I posted a piece yesterday about the factors behind the growth of wage inequality. Well, today we find the BLS releasing some relevant data on the issue. The figure below shows the annual growth rates of weekly earnings of full-time workers by various wage percentiles.
Two things to note: the staircase function characteristic of inequality is clear—the higher your pay, the better (or less bad) you did. Second, the bottom half of full-time workers lost ground in real terms.
Weekly earnings of 10th percentile workers fell by almost two percent, to about $350 per week. That’s $18,200 per year, assuming full-year work, a bit below the poverty threshold for a parent with two kids. Paychecks of workers at the middle of the pay scale were relatively unchanged last year, down half-a-percent in real terms. High-wage workers, those at the 90th percentile, did the best, up almost two percent, to $1,875 per week, or $97,500 per year.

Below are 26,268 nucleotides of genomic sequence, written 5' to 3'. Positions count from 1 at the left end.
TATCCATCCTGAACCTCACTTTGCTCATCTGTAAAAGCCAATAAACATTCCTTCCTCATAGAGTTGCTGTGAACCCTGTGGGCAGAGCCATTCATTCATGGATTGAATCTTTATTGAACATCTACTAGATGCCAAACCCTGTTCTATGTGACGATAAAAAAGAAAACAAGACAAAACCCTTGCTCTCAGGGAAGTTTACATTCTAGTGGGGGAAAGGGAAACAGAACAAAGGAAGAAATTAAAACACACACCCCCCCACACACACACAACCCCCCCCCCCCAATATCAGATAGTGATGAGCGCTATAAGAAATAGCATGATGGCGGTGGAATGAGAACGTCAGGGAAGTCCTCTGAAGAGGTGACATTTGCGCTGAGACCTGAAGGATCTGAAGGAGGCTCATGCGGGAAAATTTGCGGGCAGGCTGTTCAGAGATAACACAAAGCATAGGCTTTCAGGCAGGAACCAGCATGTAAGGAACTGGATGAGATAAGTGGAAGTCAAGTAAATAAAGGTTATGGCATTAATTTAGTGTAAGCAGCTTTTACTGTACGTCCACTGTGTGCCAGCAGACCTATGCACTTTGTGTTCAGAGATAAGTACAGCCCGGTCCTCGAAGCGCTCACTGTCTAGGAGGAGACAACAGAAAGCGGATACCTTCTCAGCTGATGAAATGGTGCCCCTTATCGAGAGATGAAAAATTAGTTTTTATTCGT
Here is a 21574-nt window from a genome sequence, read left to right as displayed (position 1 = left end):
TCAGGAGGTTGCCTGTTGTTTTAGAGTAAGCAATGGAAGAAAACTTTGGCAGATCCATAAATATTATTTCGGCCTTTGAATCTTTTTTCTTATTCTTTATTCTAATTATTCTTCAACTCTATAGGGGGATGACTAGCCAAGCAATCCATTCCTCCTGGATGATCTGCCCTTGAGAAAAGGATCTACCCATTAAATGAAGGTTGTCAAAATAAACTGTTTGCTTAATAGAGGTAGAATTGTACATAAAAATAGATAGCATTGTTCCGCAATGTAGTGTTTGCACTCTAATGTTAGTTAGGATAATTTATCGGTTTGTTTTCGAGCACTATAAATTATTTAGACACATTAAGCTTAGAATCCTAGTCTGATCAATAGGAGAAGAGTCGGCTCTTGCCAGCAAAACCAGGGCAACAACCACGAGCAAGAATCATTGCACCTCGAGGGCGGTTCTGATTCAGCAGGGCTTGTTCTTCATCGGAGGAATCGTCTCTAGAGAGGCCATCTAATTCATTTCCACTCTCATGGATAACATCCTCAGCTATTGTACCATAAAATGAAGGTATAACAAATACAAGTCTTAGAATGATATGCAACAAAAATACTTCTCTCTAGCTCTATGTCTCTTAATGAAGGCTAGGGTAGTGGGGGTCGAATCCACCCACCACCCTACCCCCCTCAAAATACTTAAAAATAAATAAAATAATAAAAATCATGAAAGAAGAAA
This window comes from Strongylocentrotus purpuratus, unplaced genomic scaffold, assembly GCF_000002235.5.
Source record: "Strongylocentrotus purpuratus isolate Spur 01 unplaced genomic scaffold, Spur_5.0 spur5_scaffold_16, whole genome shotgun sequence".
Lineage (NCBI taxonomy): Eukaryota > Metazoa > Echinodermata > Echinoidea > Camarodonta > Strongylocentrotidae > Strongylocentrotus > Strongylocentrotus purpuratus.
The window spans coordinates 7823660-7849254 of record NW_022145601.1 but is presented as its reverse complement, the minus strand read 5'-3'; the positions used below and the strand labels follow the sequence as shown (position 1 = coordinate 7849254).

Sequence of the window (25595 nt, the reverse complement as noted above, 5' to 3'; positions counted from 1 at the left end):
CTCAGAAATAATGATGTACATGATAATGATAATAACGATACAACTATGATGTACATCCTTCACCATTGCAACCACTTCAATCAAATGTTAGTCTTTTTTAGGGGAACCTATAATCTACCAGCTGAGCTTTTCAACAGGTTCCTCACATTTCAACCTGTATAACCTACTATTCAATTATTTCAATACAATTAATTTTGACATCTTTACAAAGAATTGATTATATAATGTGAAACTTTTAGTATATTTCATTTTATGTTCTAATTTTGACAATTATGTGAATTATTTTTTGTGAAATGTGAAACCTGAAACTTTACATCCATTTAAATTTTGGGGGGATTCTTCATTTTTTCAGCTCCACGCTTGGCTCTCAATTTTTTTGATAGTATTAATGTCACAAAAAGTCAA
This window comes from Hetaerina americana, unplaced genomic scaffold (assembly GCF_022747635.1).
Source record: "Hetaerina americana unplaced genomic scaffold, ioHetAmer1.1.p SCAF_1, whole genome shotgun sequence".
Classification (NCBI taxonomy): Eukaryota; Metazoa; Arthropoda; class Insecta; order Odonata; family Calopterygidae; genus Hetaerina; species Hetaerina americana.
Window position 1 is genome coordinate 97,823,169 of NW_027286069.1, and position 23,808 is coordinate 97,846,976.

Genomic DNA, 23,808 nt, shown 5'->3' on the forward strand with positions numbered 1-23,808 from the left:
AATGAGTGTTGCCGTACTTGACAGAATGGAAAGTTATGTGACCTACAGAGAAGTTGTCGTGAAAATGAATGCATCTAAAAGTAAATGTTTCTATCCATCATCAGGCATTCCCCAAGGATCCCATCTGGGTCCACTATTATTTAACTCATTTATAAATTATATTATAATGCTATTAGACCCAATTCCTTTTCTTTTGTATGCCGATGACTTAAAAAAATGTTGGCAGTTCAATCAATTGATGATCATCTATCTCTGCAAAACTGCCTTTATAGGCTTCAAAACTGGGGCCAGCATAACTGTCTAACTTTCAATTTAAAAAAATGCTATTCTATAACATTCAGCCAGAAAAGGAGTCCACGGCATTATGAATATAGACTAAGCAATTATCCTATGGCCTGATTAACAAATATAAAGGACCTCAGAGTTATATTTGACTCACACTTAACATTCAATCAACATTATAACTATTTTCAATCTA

This is, of course, a continuation of a long-term trend. Back in 2000, the weekly earnings at the 90th %’ile were 4.5 times that at the 10th percentile. By last year, that ratio had grown to 5.2.
The economy grew in 2012—GDP and productivity were up and more folks were working. Once again, however, much of that growth eluded many of those folks.